Petraeus moves down the ladder, up in influence

Luke X. Martin Contributor
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Put yourself in Gen. David Petraeus’s boots: The leader of the free world has hand selected you to lead the most important piece of his anti-terrorism puzzle. Daunting, yes. Humbling, absolutely. Yet those unversed in the chain of command may not realize that, at least on paper, the new post is a demotion for Petraeus.

President Obama picked Petraeus last week to head up the International Security Assistance Forces in Afghanistan in the wake of Gen. Stanley McChrystal’s recent fall from grace.

“I am, needless to say, humbled and honored to have been nominated,” Petraeus told senators on the Armed Forces committee during his confirmation hearing on Tuesday morning.

The quirk in the change of the command did not escape everyone. Sen. Jim Webb, Virginia Democrat and former secretary of the Navy, joked with the general during the hearing, asking: “If you don’t like what you’re doing, can you fire yourself?”

According to a Pentagon official who has served in the military for nearly two decades, the ISAF commander (Petraeus’s current post) answers to the commander of Central Command (Petraeus’s old post). The CENTCOM commander, in turn, reports to the secretary of defense, who answers to the president. The official stressed, however, that Petraeus was simply moving from the handle to the tip of the spear.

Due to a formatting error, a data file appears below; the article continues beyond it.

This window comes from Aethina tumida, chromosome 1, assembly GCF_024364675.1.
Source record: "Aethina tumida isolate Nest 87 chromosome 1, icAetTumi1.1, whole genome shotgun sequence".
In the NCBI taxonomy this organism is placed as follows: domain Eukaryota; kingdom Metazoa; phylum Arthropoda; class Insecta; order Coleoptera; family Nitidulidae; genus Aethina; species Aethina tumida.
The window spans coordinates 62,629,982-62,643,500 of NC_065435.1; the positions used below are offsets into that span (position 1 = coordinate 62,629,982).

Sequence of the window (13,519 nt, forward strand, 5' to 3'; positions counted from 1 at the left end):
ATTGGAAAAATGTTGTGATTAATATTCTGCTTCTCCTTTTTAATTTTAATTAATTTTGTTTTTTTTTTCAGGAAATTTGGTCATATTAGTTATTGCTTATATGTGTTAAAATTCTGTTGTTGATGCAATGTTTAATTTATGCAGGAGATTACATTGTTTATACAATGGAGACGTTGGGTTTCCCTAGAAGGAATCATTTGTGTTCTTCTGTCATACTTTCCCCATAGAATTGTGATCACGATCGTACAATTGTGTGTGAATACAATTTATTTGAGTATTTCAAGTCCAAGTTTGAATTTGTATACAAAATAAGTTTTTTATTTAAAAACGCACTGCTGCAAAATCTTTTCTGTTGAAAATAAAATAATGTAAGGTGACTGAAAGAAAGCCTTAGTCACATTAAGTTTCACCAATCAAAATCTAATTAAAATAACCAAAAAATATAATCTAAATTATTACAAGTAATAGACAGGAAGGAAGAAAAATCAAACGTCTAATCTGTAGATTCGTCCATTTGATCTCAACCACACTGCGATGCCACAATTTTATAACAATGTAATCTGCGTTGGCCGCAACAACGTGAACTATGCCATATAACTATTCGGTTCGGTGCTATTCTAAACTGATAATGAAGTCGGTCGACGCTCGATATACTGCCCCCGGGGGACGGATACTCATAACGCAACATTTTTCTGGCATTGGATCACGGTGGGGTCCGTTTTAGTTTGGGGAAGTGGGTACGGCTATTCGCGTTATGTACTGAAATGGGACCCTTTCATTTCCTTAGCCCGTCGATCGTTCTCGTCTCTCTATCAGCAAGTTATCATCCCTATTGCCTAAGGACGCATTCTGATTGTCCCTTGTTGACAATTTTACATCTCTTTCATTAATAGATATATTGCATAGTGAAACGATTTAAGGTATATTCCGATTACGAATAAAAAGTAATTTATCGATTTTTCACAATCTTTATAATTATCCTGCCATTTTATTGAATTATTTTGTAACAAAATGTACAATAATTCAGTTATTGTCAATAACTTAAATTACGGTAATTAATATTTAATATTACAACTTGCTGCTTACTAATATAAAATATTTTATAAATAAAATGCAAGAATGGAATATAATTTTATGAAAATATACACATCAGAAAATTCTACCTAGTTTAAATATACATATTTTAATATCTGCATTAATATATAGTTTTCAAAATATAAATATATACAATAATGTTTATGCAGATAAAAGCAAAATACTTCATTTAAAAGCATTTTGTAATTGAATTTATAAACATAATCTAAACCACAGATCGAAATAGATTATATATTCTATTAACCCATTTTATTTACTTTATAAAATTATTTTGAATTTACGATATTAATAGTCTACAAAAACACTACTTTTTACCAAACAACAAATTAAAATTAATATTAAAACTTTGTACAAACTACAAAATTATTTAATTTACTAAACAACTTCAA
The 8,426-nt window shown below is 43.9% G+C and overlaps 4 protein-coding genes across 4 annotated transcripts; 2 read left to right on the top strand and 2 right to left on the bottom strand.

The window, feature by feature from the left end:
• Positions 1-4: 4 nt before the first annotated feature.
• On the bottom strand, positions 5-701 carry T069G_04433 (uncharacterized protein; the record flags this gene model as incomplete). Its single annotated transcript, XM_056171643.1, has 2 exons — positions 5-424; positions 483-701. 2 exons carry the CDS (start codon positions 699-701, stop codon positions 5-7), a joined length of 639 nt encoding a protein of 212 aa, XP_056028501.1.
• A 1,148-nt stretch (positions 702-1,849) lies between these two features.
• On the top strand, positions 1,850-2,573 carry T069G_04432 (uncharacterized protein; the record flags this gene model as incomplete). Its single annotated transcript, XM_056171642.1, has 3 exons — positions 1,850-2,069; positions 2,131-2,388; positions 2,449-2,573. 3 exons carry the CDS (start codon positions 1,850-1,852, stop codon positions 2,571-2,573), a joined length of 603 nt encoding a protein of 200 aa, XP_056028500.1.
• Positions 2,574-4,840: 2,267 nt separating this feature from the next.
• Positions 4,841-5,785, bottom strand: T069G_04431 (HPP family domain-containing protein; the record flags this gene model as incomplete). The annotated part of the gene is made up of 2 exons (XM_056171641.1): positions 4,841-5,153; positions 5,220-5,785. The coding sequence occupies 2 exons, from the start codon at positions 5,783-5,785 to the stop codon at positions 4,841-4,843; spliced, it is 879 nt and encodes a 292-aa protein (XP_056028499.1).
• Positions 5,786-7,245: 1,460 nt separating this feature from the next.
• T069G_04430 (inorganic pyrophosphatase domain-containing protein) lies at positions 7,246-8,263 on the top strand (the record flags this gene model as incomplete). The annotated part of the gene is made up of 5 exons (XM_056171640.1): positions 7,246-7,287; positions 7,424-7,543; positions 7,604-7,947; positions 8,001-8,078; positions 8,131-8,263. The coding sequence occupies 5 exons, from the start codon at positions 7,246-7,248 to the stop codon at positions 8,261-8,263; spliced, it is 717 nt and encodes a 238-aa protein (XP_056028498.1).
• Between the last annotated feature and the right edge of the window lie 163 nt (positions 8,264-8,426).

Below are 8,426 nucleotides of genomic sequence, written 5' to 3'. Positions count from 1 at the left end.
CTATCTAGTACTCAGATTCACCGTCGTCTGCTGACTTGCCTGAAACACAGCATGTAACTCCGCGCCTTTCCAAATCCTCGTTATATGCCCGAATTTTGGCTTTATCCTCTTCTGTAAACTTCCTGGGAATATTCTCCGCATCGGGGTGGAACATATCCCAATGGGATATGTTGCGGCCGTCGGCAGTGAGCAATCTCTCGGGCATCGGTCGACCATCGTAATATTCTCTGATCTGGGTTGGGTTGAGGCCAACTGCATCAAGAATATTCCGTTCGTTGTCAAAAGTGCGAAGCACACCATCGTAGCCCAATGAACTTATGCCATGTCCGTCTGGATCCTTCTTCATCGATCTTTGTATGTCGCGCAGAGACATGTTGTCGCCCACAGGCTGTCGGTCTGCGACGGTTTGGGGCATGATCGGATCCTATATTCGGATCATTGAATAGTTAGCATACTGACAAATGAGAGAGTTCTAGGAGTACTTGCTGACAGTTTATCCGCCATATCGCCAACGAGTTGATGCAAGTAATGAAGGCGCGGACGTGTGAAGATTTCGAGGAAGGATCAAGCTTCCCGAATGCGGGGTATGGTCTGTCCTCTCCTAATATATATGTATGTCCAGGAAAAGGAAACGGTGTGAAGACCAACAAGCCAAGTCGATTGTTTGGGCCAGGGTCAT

“While, on paper, it is a lower job in the hierarchy, it is in fact a job where he can probably make a bigger immediate difference in the conduct of the war and improving the lives of the Afghan people,” the official said.

David Tretler, professor of strategy at the National War College, noted that Petraeus’s new boss may even be left out of the decision-making process at times.

“I promise you that when Petraeus was commander of forces in Iraq, he talked to secretary of defense and president daily and the CENTCOM commander may not have always been involved,” he said.

Webb’s jest that Petraeus will be his own boss, though, is unlikely.

Lawrence Korb, a senior fellow at the Center for American Progress and former assistant secretary of defense, said that no one person could fill both seats and do an acceptable job at either.

Ultimately, “what’s going to happen is theoretically he’ll be working for the CENTCOM boss — whoever that is — but in practice he’s going to go right to whoever’s in the White House.”